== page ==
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Since my last post, the situation in Ukraine is still by far the greatest potential trigger for the second wave of the global financial crisis. As I have often said, it is not just a question of adopting a simplistic view “The wicked Putin against the nice Europeans and Americans”. There are no nice people here, but some countries and politicians driven by purely selfish motives. On the ground, the situation continues to degenerate towards a civil war. It is interesting to note that the attitude of the mainstream media is so biased that an increasing number of leading figures are beginning to express doubts (see the interesting opinion of a former ambassador, of well known journalists such as Neil Clark or P.C.Roberts, see the TV program on the German ARD, etc. read and read and read and read and read). For those who are objectively interested in the events in Ukraine (read my previous articles), there is no doubt that the new prime minister in Ukraine (who only obtained 7% of votes in the 2010 presidential election!) has been put in place by a coup fomented by the United States. Much less obvious is the reason for the United States to intervene so blatantly in Europe. At this stage an invasion of eastern Ukraine by Russia (as was the case in 2008 for South Ossetia in Georgia) is still unlikely, just as the sending of NATO troops in Ukraine. Is the purpose of all this saber-rattling to push NATO to buy American military equipment to support one of the U.S. economy pillar (read)?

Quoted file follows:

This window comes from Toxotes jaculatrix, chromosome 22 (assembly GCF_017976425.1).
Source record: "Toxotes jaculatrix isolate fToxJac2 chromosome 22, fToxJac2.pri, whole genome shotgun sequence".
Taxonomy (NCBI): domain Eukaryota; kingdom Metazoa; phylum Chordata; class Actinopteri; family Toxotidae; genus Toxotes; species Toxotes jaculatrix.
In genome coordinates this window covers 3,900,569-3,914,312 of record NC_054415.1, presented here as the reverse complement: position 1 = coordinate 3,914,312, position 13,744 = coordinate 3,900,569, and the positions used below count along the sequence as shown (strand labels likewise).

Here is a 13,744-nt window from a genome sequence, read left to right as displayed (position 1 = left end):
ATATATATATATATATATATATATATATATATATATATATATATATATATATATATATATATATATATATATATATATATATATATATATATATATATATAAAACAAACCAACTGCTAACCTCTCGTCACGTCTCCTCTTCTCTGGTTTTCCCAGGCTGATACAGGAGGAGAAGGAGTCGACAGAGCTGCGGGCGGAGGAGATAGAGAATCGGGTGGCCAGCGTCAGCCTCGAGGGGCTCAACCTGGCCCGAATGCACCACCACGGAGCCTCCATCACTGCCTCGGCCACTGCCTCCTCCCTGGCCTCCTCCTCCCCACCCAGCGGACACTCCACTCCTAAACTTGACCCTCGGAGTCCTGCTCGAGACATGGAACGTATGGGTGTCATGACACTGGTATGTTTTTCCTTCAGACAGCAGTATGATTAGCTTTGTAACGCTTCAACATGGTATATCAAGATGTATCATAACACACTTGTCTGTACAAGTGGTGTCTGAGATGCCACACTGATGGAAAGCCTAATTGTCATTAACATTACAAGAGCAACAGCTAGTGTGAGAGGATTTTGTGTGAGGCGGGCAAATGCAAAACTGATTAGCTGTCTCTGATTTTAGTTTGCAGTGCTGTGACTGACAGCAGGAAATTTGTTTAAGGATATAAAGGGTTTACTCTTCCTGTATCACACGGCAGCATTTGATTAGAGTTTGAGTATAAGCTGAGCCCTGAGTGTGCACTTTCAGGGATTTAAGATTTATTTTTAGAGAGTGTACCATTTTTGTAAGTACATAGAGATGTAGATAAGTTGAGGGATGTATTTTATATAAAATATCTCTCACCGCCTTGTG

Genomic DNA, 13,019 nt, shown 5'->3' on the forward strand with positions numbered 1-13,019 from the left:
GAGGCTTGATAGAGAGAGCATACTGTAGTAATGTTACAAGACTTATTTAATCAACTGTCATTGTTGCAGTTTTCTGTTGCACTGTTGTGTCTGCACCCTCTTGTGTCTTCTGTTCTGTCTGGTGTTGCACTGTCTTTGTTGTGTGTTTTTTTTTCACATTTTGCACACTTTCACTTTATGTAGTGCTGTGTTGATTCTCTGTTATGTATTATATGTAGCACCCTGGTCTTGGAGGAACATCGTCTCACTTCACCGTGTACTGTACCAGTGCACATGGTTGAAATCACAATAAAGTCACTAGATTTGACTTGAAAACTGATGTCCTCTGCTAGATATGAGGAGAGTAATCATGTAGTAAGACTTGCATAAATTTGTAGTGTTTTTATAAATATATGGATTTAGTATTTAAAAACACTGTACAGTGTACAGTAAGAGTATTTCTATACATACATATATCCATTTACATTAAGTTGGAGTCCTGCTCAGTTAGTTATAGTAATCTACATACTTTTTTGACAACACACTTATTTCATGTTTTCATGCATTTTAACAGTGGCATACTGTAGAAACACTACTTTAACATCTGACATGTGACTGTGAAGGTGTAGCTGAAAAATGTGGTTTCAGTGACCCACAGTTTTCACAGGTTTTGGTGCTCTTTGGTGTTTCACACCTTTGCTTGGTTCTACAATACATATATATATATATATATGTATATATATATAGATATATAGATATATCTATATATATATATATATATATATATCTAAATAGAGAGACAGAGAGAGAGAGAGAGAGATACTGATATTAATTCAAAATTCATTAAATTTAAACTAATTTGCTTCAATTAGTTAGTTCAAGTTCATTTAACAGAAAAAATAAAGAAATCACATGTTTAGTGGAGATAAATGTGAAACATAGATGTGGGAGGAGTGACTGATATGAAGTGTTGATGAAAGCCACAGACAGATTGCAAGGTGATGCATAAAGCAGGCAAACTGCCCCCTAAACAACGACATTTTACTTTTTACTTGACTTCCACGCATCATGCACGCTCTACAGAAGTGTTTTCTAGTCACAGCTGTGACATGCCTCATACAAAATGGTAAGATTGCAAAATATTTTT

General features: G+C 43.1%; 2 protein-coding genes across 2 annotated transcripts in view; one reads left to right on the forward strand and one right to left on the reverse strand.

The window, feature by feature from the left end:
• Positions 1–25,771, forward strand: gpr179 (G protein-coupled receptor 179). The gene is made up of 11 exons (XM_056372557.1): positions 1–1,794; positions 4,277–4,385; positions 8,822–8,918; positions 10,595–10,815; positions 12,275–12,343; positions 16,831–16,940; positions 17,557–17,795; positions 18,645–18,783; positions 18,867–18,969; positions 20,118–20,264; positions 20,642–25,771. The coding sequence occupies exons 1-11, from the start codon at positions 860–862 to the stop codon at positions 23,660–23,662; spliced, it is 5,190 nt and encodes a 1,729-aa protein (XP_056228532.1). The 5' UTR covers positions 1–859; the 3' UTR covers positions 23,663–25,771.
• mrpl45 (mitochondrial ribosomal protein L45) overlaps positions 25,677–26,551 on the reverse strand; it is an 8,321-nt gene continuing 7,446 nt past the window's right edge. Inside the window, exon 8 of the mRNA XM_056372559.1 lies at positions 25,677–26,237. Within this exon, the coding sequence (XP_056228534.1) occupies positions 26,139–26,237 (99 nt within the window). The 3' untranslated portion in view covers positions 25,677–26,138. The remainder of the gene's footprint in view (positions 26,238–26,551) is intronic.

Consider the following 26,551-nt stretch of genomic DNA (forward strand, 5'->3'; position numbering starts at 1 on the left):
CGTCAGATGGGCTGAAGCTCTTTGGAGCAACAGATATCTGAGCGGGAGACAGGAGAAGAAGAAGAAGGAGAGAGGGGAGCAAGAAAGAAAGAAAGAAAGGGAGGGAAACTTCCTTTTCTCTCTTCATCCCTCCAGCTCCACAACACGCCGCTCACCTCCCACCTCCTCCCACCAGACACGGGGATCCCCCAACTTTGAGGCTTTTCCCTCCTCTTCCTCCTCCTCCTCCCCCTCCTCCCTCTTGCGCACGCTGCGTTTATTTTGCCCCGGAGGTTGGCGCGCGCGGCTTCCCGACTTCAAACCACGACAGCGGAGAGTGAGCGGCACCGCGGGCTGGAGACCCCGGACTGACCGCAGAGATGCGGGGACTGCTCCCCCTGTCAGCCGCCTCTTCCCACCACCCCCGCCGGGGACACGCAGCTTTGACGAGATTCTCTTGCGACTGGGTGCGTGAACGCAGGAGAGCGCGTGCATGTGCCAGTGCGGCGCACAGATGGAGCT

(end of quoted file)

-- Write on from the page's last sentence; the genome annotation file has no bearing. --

In a reinforced “friendship” climate with the United States against the “the evil Russian bear” is Europe going to rush in and sign the trade agreement (TTIP formerly TAFTA) whose negotiations have taken place almost in secret? A long time desire of the USA, (see) whose real goal is not to abolish already low tariffs (rarely more than 3% see) but to “gradually harmonize regulations on both sides of the Atlantic” in order to push Europe to abandon its protective measures against Monsanto’s GMOs, chlorinated chickens and number of other low quality. U.S. agricultural products. Of course this would provide new opportunities for U.S. shale gas, even if the road is still long before Europe can do without Russian gas (read)

Is the U.S. trying to bring Russia to its knees, a country that is preventing the USA from riding freely in Syria, Iran, etc.. If so, how? A first humiliation came in 2013 when huge Russian deposits were frozen in a number of Cypriot banks. This event not only affected Russia but also contributed to the deterioration of the financial situation in Ukraine in which Cypriot banks had invested heavily. Then came the coup in Ukraine and the active phase of the financial war against Russia with the consequent flight of capital and the need for the Russian central bank to sell its reserves to support the ruble, while Russia’s foreign currency debt is amongst the highest in the world (read). The above is somehow mitigated by the fact that Russian banks and companies have ample foreign exchange reserves (read). Another consequence is the loss of growth that went from 6% to 2%, with a very negative outlook published by the Russian central bank and finally the recent deterioration in Russia’s credit rating(read and read and read).

We can therefore list some reasons that explain the U.S. conduct, but what do European politicians have to win from a confrontation with Russia? Objectively, absolutely nothing. Why do they do that? Are they afraid of a confrontation with the U.S.? Total mystery.